Wednesday, May 11, 2011

Mother's Day PTSD

I hope Mother's Day weekend treated every mom well! I was so busy enjoying it, I didn't find time to blog. and I think I'm still recovering from it. I have, however, been contemplating what being a mom, specifically, my being a mom, means to me. So, even though I may be a few days late and dollars short with this post, I still feel compelled to express my thoughts.

I have an amazing mom. I was lucky to have her close enough to spend a good part of Sunday with her this year, as she has been visiting my equally amazing grandma. Aren't they gorgeous? I have great childhood memories of them both. My mother was patient and selfless, made awesome dinners and sack lunches, introduced me to the Beatles and Tchaikovsky and set me on the path to good grammar (though I've yet to reach her level of proficiency). My grandma was unconditionally loving, grew her own cucumbers and pickled them, enjoyed mildly naughty humor and warbled with the best of the old ladies at church. Now as an adult, I appreciate so much more about who they are and what they did for me. Both of them taught me things I've incorporated into my own momhood, which began almost 15 years ago.

These are the people who are s'posed to help me get a nap.
Since becoming a mom, I've enjoyed Mother's Day. I like the homemade gifts and handprint cards from school. I like getting my flower at church (or CD, as was the case this year). I like getting a guilt-free nap.

I know there are women who dislike Mother's Day, including my mother-in-law, who over the years has dreaded listening to the old men at church stand and recount the perfections of their dearly departed mothers. Guilt trips can certainly be a reason to dislike Mother's Day, as can feeling insufficiently recognized. I have a friend whose husband (the father of their children) has flat out told her he doesn't celebrate Mother's Day! Dork.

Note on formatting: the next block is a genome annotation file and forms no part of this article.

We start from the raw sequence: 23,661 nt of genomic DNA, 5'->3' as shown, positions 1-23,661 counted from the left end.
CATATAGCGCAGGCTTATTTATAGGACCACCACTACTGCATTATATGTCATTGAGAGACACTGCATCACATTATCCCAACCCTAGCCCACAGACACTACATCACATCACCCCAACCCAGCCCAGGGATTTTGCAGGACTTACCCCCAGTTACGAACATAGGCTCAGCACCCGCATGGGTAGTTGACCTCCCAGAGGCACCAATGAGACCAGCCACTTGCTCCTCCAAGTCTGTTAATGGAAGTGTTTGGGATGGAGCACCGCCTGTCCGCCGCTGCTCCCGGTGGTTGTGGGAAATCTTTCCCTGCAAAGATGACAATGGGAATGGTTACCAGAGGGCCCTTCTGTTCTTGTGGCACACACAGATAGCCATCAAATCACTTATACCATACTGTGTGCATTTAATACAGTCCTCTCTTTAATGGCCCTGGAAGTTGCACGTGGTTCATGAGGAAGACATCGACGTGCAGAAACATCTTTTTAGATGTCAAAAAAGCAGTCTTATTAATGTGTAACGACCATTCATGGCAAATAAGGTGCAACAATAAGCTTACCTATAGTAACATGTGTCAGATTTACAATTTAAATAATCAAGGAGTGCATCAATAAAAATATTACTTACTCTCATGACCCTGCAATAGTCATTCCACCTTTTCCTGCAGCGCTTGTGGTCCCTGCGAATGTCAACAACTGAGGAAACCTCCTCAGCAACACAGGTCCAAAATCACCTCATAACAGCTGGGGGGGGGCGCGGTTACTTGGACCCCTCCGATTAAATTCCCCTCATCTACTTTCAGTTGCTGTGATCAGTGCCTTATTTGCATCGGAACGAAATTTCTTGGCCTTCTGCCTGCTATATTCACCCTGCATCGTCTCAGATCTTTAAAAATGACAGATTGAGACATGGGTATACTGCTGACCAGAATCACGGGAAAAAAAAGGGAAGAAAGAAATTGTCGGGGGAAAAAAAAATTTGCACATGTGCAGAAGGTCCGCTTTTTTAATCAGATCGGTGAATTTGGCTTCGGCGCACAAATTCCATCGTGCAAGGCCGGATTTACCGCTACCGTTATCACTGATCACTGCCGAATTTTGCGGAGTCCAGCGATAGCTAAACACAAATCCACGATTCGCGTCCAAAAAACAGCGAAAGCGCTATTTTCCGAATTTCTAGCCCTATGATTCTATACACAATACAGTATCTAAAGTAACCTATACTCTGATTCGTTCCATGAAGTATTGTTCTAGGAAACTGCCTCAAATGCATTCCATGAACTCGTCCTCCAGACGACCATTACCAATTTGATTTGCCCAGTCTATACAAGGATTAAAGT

Scott is great at Mother's Day. He assumes the responsibilities I usually shoulder, and rallies the kids to dote on (and give space to) me so I can rest. Maybe Mother's Day is meant to be more than a day for dads to take care of the kids, but I have no problem with that aspect of the holiday! I'll do the same for my husband on Father's Day, after all.
This year, Scott signed me up for a 5k the day before Mother's Day. I took 1st place in my age category, so he is forgiven.

At Abby's recital, 8/10.
I like the fact that on Mother's Day moms are recognized, not just for being beautiful, cuddly and sweet, as many of us indeed are, but more importantly for all the crap we put up with. If I were to write up a job description of what it is I do everyday, many of the details would border on the ridiculous. If I wanted to be classy about it, I could say that my duties would cover many different positions found in a typical Fortune 500 company: secretarial, janitorial, mail room, human resources, P.R., food services, car service and lots of after-hours unpaid meetings and paperwork, paperwork, paperwork! (Though no self-respecting business would allow their clients to ride in my car!-- Be sure to go to that link. You'll die laughing.)